This avalanche advisory is provided through a partnership between the Tahoe National Forest and the Sierra Avalanche Center. This advisory covers the Central Sierra Nevada Mountains between Yuba Pass on the north and Ebbetts Pass on the south. Click here for a map of the forecast area. This advisory applies only to backcountry areas outside established ski area boundaries. This advisory describes general avalanche conditions and local variations always occur. This advisory expires 24 hours after the posted time unless otherwise noted. The information in this advisory is provided by the USDA Forest Service who is solely responsible for its content.


This Avalanche Advisory was published on April 8, 2010:


April 8, 2010 at 6:54 am

This morning the avalanche danger is LOW. The avalanche danger will quickly increase to MODERATE at all elevations on E-SE-S-SW-W aspects 35 degrees and steeper due to daytime warming.


Forecast Discussion:


Yesterday afternoon, the winds shifted to the southwest due to a low pressure system moving into the Pacific Northwest. These moderate southwest winds should continue this morning before they start to decrease this afternoon. A small cold front should start to move through the Sierra today and tonight bringing a few clouds and slightly cooler temperatures to the area. By tomorrow the clouds should start to clear and the winds should decrease as the front moves eastward.

Observations:

Yesterday, more point-release avalanches occurred on sun-exposed E-SE-S facing slopes. On Jake's Peak some of these slides occurred naturally and some were skier triggered (photos). Some similar wet, point-release avalanches also occurred in this area on Tuesday. The intense April sun softened the snow surface on the E-SE-S aspects before noon and left several inches of sticky, heavy, wet snow on these aspects. The snow on these aspects has not gone through enough melt-freeze cycles to become good corn snow yet. On the more northerly aspects, the sun had left a thin, breakable crust on the snow surface up to 8800'. In areas that received sun on these aspects yesterday, this crust melted leaving sticky, wet snow on the surface. On the shaded northerly aspects that have not seen very much sunshine pockets of the soft, dry snow remain. Remote sensors between 6800' and 8800' indicate that the overnight lows remained within a few degrees of freezing. Some sensors reported slightly below freezing temperatures and some reported temperatures slightly above freezing. These temperatures combined with a clear night sky that allowed the snowpack to radiate heat into the atmosphere will have allowed a decent refreeze to occur in the snowpack.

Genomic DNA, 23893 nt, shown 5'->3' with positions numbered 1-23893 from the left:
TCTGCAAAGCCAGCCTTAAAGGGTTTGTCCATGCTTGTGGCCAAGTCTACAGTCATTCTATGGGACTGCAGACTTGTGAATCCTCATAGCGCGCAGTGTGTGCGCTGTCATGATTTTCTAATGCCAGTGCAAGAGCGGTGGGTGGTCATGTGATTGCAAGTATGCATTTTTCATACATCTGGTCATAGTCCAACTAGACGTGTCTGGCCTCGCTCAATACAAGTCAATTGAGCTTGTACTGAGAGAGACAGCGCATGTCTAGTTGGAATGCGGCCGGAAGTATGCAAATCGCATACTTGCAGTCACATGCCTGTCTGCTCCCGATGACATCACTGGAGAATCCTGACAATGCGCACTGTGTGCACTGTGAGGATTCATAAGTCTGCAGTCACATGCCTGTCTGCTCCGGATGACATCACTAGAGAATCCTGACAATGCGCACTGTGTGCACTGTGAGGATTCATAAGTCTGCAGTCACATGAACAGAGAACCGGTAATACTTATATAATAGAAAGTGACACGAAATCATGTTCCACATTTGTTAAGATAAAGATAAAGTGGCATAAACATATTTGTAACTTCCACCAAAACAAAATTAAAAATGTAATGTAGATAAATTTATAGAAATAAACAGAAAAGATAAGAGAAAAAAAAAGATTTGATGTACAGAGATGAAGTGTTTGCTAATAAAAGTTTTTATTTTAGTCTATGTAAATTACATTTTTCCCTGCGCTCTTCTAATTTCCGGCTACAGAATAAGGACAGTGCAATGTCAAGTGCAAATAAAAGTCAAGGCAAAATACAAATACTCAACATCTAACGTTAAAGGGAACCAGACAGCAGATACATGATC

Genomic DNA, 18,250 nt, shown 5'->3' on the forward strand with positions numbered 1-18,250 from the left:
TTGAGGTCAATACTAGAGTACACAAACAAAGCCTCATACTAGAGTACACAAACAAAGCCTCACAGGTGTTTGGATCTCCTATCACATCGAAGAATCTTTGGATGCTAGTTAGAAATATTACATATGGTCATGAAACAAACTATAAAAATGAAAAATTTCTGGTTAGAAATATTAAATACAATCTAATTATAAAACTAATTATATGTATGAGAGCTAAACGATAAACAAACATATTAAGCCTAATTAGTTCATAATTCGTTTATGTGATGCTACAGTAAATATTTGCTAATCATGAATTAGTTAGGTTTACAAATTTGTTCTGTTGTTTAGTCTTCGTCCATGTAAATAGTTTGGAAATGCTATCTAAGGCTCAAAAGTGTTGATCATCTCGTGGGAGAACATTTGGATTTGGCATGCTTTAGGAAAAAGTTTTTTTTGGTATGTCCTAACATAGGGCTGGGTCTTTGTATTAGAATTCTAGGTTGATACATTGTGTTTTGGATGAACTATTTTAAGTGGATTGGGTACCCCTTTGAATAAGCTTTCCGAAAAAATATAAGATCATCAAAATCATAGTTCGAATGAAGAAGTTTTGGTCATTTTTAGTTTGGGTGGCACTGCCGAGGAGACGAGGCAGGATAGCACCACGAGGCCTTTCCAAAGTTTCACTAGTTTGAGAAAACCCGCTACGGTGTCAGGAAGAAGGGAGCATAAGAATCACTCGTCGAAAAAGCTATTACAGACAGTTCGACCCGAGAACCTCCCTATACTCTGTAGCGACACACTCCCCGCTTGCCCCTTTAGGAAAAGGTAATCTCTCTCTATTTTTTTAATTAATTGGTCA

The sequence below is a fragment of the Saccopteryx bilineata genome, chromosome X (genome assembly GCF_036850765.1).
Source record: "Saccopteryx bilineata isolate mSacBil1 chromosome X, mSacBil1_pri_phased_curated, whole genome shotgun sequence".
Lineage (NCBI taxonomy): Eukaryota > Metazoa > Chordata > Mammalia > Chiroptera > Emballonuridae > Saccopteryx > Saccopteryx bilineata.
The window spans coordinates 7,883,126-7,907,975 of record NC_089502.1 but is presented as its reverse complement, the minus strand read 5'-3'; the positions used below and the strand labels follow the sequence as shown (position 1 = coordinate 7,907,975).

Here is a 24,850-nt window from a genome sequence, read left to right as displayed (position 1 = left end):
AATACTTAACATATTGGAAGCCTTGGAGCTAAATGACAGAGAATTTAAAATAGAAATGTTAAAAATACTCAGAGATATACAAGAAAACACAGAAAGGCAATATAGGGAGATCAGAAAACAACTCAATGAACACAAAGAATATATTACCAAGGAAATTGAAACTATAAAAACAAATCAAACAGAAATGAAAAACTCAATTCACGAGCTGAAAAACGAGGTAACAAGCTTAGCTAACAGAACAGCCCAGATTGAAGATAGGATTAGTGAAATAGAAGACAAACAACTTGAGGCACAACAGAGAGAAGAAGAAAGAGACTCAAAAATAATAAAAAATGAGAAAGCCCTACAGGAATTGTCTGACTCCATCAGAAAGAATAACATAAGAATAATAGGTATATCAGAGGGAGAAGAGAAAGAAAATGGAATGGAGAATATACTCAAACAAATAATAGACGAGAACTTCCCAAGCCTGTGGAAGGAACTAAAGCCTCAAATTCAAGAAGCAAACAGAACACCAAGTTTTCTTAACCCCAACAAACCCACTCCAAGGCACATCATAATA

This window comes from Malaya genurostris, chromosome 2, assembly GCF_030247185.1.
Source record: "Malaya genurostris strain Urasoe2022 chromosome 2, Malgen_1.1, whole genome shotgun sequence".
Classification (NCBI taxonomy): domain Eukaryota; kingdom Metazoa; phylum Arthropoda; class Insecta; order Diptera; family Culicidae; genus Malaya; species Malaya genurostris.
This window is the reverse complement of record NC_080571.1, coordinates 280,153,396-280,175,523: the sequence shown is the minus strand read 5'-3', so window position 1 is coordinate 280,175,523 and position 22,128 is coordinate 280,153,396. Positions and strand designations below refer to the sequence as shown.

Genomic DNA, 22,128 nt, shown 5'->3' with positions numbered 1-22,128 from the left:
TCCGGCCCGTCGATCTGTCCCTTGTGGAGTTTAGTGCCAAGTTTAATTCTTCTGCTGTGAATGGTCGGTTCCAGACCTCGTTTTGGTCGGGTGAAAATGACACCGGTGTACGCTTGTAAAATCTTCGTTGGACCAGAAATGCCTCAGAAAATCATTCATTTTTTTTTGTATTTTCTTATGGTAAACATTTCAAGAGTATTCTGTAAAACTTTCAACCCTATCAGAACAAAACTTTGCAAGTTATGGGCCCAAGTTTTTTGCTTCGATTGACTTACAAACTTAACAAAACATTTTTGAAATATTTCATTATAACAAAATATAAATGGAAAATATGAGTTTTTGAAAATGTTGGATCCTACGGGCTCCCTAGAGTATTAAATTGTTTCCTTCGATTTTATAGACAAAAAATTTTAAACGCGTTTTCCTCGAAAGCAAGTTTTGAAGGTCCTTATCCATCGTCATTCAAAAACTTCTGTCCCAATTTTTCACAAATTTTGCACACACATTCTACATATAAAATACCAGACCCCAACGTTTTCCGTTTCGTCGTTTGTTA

Avalanche concerns: Warming instability

Today, the combination of sunny skies and daytime highs well above freezing will allow the snowpack to warm up enough for wet-snow instabilities to form on the sun-exposed E-SE-S-SW-W aspects again. Slightly cooler daytime highs, some cloud cover, and the fact that the snow has gone through a few days of melt-freeze cycles will all work to make today's wet-snow instabilities less widespread than yesterday's or Tuesday's. Roller balls, pinwheels, and point-release avalanches should comprise most of the instabilities today; however, some slab avalanches could still be possible. Avalanches large enough to bury or injure a person remain possible today.


The bottom line:

This morning the avalanche danger is LOW. The avalanche danger will quickly increase to MODERATE at all elevations on E-SE-S-SW-W aspects 35 degrees and steeper due to daytime warming.


Andy Anderson - Avalanche Forecaster, Tahoe National Forest


Weather Observations from along the Sierra Crest between 8200 ft and 8800 ft:

0600 temperature: 29-33 deg. F.
Max. temperature in the last 24 hours: 39-49 deg. F.
Average wind direction during the last 24 hours: East shifting to the southwest around 4pm yesterday
Average wind speed during the last 24 hours: 20-25 mph
Maximum wind gust in the last 24 hours: 47 mph
New snowfall in the last 24 hours: O inches
Total snow depth: 110-157 inches

Two-Day Mountain Weather Forecast - Produced in partnership with the Reno NWS

For 7000-8000 ft:

  Thursday: Thursday Night: Friday:
Weather: Partly cloudy Partly cloudy Partly cloudy in the morning becoming sunny in the afternoon.
Temperatures: 38-48 deg. F. 28-32 deg. F. 38-46 deg. F.
Wind direction: West to southwest West shifting to the east South
Wind speed: 10-20 mph with gusts to 35 mph 10-15 mph with gusts to 30 mph 10 mph
Expected snowfall: O in. O in. O in.

For 8000-9000 ft:

  Thursday: Thursday Night: Friday:
Weather: Partly cloudy Partly cloudy Partly cloudy in the morning becoming sunny in the afternoon.
Temperatures: 35-40 deg. F. 25-32 deg. F. 32-40 deg. F.
Wind direction: West to southwest West shifting to southeast South
Wind speed: 20-30 mph with gusts to 50 mph 15-25 mph with gusts to 45 mph decreasing to 10 mph with gusts to 25 mph 10-15 mph with gusts to 25 mph
Expected snowfall: O in. O in. O in.

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